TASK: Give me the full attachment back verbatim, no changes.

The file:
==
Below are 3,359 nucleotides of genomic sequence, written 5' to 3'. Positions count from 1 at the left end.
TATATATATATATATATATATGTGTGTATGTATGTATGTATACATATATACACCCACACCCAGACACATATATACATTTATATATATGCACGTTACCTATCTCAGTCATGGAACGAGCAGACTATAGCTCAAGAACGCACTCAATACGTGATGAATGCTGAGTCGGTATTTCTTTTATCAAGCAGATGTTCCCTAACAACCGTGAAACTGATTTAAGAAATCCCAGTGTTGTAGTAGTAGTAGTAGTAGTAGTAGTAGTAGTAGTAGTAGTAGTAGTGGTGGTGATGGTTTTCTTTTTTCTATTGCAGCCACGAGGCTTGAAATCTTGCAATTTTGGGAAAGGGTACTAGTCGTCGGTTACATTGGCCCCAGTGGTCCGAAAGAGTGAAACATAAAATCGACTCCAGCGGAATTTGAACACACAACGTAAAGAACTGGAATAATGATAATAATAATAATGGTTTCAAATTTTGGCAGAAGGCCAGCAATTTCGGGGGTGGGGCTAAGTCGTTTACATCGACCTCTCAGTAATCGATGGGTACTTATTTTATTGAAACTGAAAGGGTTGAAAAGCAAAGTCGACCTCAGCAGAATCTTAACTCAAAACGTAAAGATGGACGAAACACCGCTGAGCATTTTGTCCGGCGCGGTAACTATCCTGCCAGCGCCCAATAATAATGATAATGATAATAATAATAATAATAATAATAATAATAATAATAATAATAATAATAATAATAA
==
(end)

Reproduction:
Below are 3,359 nucleotides of genomic sequence, written 5' to 3'. Positions count from 1 at the left end.
TATATATATATATATATATATGTGTGTATGTATGTATGTATACATATATACACCCACACCCAGACACATATATACATTTATATATATGCACGTTACCTATCTCAGTCATGGAACGAGCAGACTATAGCTCAAGAACGCACTCAATACGTGATGAATGCTGAGTCGGTATTTCTTTTATCAAGCAGATGTTCCCTAACAACCGTGAAACTGATTTAAGAAATCCCAGTGTTGTAGTAGTAGTAGTAGTAGTAGTAGTAGTAGTAGTAGTAGTAGTAGTGGTGGTGATGGTTTTCTTTTTTCTATTGCAGCCACGAGGCTTGAAATCTTGCAATTTTGGGAAAGGGTACTAGTCGTCGGTTACATTGGCCCCAGTGGTCCGAAAGAGTGAAACATAAAATCGACTCCAGCGGAATTTGAACACACAACGTAAAGAACTGGAATAATGATAATAATAATAATGGTTTCAAATTTTGGCAGAAGGCCAGCAATTTCGGGGGTGGGGCTAAGTCGTTTACATCGACCTCTCAGTAATCGATGGGTACTTATTTTATTGAAACTGAAAGGGTTGAAAAGCAAAGTCGACCTCAGCAGAATCTTAACTCAAAACGTAAAGATGGACGAAACACCGCTGAGCATTTTGTCCGGCGCGGTAACTATCCTGCCAGCGCCCAATAATAATGATAATGATAATAATAATAATAATAATAATAATAATAATAATAATAATAATAATAATAATAA